Last night my father died. It’s what we were all praying for – a peaceful, quick, and painless release.
But it still leaves a gaping, ragged hole in my heart.
My father was a good man. He served our country during WWII when at the age of 17 he became a tail gunner in the United States Navy. His job was to shoot down other planes, while at the same time the enemy tail gunners had the job of shooting him down.
That’s some courage.
He was widowed with 2 children when he married my widowed mother who had 4 children. He went on his honeymoon knowing that when he came home, he would be the father of 6 young children (and then a 7th was soon added.)
That’s some courage.
As a parent, he was not afraid to let us know when we had strayed from the path. We knew the value of food – don’t leave the table until you’ve eaten everything on your plate – in a large family food was valuable, you didn’t waste it, much as I counsel my 6 children today. We knew the importance of being accountable to others – the last one in at night had to cross their name off the list and turn the lights off. We knew that with so many kids in the family, resources were sometimes tight, we learned how to share and look out for each other.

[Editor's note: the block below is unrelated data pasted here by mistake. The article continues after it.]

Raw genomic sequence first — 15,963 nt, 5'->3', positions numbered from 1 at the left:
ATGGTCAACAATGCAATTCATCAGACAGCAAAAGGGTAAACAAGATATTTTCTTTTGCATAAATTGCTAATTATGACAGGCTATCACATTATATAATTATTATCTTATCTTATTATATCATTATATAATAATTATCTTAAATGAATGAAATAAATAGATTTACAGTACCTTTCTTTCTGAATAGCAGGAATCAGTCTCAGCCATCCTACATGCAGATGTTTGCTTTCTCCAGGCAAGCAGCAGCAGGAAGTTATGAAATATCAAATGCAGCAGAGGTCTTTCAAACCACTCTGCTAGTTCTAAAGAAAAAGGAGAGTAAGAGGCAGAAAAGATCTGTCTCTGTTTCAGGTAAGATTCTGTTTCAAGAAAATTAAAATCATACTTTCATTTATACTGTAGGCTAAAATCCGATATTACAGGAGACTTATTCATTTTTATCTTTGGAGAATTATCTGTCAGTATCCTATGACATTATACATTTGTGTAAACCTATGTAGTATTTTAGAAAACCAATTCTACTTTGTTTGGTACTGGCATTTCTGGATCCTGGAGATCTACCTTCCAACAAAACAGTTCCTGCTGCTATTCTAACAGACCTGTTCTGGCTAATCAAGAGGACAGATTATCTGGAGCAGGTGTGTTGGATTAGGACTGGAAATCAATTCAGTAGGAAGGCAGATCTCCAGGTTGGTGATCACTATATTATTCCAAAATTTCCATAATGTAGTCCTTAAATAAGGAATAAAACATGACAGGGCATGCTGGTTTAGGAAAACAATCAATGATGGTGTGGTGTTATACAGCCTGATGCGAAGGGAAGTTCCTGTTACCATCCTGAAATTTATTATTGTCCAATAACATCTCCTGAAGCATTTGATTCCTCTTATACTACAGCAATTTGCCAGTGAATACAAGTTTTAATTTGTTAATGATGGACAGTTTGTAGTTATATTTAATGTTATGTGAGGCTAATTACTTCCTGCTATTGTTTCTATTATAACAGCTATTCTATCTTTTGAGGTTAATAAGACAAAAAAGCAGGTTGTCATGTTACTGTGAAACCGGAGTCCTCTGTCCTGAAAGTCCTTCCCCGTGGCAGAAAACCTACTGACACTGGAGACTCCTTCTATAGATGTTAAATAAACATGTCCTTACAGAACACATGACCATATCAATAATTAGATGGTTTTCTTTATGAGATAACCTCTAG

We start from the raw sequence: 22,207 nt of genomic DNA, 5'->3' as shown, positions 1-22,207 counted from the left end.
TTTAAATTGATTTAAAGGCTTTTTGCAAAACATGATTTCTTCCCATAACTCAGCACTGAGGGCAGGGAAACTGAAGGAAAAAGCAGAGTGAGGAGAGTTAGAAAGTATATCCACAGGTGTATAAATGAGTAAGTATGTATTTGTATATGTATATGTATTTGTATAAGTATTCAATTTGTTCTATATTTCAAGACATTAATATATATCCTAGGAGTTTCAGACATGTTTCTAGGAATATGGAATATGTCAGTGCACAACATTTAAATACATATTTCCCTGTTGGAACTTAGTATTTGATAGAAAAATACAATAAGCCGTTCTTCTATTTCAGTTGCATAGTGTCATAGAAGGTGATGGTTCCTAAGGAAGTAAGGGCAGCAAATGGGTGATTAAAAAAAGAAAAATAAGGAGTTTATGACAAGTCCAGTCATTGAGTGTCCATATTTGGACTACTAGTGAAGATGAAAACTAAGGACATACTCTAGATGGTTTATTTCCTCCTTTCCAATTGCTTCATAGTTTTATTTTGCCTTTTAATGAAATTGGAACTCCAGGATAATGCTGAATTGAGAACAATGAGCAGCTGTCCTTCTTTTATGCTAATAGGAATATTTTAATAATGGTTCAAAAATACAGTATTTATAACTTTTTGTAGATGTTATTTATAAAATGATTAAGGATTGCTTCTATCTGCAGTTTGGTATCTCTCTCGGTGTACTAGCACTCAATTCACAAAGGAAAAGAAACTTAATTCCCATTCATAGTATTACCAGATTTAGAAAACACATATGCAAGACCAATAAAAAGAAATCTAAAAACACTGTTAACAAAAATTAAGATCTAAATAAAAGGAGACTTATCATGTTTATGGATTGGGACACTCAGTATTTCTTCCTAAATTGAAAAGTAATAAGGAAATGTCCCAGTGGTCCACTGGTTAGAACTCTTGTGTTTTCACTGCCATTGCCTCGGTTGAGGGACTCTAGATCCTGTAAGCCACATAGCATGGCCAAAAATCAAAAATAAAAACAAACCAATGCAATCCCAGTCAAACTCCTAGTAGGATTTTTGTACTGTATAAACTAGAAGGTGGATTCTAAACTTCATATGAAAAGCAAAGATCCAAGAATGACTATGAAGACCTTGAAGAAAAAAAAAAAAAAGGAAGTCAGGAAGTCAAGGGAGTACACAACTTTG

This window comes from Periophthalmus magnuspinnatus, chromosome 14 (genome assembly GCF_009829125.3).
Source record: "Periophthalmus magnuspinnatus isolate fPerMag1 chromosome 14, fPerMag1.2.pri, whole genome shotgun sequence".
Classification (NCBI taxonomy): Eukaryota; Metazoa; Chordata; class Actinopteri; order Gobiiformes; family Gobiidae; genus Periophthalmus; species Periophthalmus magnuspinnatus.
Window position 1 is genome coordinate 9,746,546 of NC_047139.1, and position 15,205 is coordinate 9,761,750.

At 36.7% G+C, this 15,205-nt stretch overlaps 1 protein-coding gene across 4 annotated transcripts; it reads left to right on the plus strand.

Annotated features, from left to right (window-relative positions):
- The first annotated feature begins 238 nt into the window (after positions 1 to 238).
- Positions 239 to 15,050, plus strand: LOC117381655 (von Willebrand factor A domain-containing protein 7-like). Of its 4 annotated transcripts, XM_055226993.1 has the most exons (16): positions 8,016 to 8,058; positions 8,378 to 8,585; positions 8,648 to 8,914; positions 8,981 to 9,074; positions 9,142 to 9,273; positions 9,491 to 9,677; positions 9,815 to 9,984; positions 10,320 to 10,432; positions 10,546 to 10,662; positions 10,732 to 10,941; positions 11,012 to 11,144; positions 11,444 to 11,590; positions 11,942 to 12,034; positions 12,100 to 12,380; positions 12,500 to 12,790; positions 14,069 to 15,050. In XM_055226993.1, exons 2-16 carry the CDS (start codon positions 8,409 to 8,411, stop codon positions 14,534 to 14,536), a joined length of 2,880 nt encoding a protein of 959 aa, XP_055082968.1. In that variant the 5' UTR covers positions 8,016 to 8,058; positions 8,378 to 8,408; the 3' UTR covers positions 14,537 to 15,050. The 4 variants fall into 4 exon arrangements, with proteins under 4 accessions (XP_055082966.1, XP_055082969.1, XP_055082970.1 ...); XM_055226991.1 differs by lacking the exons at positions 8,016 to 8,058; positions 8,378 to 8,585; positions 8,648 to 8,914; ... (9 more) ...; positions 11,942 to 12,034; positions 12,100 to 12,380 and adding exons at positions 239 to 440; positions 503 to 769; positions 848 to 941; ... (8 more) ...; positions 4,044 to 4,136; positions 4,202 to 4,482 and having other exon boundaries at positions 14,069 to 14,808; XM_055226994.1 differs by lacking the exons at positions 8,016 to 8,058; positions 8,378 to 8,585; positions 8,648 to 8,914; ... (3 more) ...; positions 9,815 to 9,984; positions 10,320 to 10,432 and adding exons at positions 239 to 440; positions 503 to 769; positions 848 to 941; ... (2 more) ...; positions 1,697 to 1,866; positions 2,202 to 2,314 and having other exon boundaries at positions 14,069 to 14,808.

My dad knew the importance of giving us independence and freedom. He let us do what we wanted, but if we did something wrong it was quickly corrected. I can’t tell you how often when I see some children’s behavior these days, I remark that “boy, if I *ever* did that, my father would have killed me.” I would never even THINK of behaving that way.
That’s not such a bad thing. That’s not such a bad thing at all. It’s what forged my compass and made me who I am today.
There is a Naval blessing of “fair winds and a following sea.” The full version is “Fair winds and following seas and long may your big jib draw!” This phrase mentions the ideal conditions for a mariner and is considered a blessing as well as a farewell.
Fair winds and following seas and long may your big jib draw, Dad. Thank you for your support, love, and guidance. I’ll miss you.
Wendy Thomas writes about the lessons learned while raising children and chickens in New Hampshire. Contact her at Wendy@SimpleThrift.com
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